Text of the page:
Mrs Hudson comes back and knocks again, then calls through the door that she’s leaving food and would John please eat and let her know that he’s doing alright? Again, he doesn’t respond, though he does reach out and pick up his cup of tea. It’s gone stone cold and he stares at it, puzzled, because didn’t he just make this? He puts it back down on the coffee table and breathes in and out, pushing his nose into the cloth of Sherlock’s robe. It’s rough and leaves a red mark on his cheek.
Slowly the world around him goes quiet. It presses down on his head.
The tea goes filmy and gets a skin on top. He stands up and takes it into the kitchen to dump it out. He finds himself standing over Sherlock’s experiments, watching them. Some of them have gone mouldy. Sherlock will have to re-do them. He won’t like that much. There’s something he would normally do at this point but he can’t think of what that might be. Eventually he goes back to the couch, sits down and wraps his fingers around his phone. He doesn’t remember retrieving it from wherever it was but it’s there and it’s his only link to Sherlock so he holds onto it, tightly.
You need to return to London. – MH
The case isn’t finished yet. I need at least three more days. – SH
You need to return to London, Sherlock. John hasn’t been seen in three days. – MH
I asked you to watch him, Mycroft! – SH
I have been watching, Sherlock, and that’s how I know something is wrong. Forget about the case for once in your life and look at your priorities. Considering the unique relationship between you and John, he should be at the top of your list. – MH
I don’t need a lecture from you. Get me a plane ticket. – SH
You leave in half an hour. – MH
221 is quiet when Sherlock returns. He opens the door and steps inside and looks at the top of the stairs. It’s just past 11:00pm and John should be watching telly while he prepares to go to bed, but there’s no sound at all, not from Mrs Hudson’s or from their flat. He leaves his suitcase at the front door and walks up. Containers and platters of food have been placed at the door. Mrs Hudson’s work, no doubt. None of them have been touched. He frowns slightly and reaches out, opening the door quietly. Stale air rushes out at him, the smell of a flat that has not been opened for a while, and he steps in.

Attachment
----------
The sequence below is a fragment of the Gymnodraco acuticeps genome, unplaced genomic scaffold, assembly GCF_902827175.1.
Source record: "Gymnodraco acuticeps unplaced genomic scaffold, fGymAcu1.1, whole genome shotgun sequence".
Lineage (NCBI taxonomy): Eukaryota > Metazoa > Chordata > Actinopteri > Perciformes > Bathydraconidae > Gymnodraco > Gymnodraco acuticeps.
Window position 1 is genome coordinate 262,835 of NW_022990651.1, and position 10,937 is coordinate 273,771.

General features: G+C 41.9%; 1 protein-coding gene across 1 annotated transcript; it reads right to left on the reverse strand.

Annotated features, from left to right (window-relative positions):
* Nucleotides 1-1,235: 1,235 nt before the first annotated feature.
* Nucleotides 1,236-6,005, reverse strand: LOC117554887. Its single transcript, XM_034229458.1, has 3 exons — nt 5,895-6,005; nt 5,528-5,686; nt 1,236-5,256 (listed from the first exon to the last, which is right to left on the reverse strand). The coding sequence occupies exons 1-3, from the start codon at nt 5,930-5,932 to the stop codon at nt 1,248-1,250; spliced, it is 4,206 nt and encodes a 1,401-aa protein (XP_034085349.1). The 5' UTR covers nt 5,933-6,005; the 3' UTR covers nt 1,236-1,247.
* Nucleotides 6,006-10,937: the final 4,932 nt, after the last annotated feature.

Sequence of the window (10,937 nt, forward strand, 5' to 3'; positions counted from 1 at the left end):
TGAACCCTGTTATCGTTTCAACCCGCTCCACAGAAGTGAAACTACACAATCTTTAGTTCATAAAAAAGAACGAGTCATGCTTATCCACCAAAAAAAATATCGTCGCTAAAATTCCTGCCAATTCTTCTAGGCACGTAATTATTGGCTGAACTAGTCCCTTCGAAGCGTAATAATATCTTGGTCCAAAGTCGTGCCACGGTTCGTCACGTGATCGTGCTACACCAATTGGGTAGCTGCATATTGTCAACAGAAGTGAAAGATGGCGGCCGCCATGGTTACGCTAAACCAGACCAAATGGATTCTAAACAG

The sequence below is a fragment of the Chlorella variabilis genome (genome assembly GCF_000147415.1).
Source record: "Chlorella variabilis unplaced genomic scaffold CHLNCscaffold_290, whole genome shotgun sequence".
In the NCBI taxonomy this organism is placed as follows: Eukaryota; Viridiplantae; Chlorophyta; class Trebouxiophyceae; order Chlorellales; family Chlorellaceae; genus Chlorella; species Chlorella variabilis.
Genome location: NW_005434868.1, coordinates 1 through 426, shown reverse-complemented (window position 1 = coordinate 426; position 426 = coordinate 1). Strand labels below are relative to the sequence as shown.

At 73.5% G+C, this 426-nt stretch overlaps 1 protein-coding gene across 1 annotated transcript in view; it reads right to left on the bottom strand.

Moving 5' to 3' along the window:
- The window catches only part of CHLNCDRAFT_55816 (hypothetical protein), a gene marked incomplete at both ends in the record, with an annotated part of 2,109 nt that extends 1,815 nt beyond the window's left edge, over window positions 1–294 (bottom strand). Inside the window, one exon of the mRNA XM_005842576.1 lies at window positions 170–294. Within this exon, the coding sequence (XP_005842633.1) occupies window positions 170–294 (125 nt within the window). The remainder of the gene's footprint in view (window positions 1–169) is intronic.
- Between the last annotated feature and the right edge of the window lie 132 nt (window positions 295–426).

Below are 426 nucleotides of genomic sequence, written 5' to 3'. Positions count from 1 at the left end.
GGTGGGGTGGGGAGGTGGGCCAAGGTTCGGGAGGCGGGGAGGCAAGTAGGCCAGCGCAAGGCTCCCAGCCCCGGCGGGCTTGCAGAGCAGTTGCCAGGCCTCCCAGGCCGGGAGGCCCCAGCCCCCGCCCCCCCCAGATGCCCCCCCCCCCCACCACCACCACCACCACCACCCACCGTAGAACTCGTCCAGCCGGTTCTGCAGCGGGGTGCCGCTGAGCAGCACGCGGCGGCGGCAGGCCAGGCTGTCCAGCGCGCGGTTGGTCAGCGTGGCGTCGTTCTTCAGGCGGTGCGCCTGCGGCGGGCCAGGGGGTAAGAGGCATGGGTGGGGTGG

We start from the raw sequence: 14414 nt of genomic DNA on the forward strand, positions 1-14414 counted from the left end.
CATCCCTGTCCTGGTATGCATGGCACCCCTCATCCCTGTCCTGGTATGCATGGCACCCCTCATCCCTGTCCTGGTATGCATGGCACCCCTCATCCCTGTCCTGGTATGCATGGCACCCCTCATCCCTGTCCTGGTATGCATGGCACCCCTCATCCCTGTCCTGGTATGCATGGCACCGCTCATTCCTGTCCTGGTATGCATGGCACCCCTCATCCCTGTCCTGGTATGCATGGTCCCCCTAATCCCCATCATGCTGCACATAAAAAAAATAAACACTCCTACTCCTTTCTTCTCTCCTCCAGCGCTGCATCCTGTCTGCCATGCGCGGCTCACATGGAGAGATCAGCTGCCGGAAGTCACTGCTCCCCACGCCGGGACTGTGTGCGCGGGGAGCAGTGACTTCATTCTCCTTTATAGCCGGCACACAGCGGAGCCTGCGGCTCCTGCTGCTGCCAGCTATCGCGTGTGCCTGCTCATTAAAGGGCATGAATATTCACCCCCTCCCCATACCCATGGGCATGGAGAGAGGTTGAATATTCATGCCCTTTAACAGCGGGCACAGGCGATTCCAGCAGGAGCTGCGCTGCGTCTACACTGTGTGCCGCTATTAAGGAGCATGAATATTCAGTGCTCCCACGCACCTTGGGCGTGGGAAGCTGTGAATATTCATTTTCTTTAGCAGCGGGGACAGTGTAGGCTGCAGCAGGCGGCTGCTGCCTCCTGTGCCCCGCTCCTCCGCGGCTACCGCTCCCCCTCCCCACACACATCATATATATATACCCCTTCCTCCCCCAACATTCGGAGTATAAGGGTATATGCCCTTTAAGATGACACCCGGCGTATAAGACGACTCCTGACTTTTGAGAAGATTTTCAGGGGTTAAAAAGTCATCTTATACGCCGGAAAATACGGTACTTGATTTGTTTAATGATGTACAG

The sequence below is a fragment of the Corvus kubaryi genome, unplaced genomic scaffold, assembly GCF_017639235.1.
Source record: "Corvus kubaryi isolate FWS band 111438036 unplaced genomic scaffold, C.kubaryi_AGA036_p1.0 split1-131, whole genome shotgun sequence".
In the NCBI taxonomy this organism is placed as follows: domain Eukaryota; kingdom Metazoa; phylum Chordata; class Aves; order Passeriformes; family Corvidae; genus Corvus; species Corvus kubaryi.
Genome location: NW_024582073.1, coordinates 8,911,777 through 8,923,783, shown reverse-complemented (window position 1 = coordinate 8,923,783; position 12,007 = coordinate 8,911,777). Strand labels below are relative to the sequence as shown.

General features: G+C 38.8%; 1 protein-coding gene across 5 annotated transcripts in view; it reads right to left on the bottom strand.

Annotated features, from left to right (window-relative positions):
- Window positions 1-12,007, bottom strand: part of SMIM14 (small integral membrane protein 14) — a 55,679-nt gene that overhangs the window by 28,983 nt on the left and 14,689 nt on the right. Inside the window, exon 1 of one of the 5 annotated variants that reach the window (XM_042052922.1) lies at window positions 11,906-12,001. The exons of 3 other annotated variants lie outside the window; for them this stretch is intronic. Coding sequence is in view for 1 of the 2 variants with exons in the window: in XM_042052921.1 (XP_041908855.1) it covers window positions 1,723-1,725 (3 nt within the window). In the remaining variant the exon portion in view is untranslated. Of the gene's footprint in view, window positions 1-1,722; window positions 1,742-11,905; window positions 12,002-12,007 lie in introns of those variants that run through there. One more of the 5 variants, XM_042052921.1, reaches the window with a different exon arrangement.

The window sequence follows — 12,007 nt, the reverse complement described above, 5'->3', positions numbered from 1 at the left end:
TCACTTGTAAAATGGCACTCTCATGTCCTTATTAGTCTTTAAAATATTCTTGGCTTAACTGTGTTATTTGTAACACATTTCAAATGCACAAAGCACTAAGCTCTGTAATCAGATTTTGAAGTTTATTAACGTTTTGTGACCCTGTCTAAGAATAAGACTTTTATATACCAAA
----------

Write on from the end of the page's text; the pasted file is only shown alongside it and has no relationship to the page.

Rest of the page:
The flat is orderly but everything has a layer of dust. Someone cleaned but not for a few days and nothing has been touched since then. His experiments, most of them long since rotted, are still on the kitchen table. The curtains are drawn tightly across the windows and the room is dark, but not so dark as to prevent him from seeing John.
John is huddled into a ball in front of the sofa, staring off into space. His hands are clutching his phone his chest. He’s wearing Sherlock’s dressing gown and a pair of pyjama bottoms that have a tea stain on the front of them. Sherlock looks him over, unable to speak for a moment as his mind assimilates and deduces and understands. John hasn’t moved for a while, hasn’t eaten, hasn’t bathed, hasn’t done anything. It’s so unlike what he was expecting that for a moment Sherlock has to tamp down on the anger at himself. John continually surprises him, but this – how could he not see this coming?
He takes off his coat and scarf, hanging them on the hook, and moves past John into the bathroom. He switches the taps on, making sure the water edges on hot, and then goes back out to John. “John.”
“John.” This time, with an edge of command.
John blinks sluggishly and looks up, but it’s like his eyes won’t focus, like he can’t register Sherlock’s presence. Still, it’s a reaction and Sherlock will take what he can get; it means that John hasn’t fallen to the point where he can’t be reached. He takes John’s wrists and pulls him to his feet. John sways slightly where he stands and looks confused.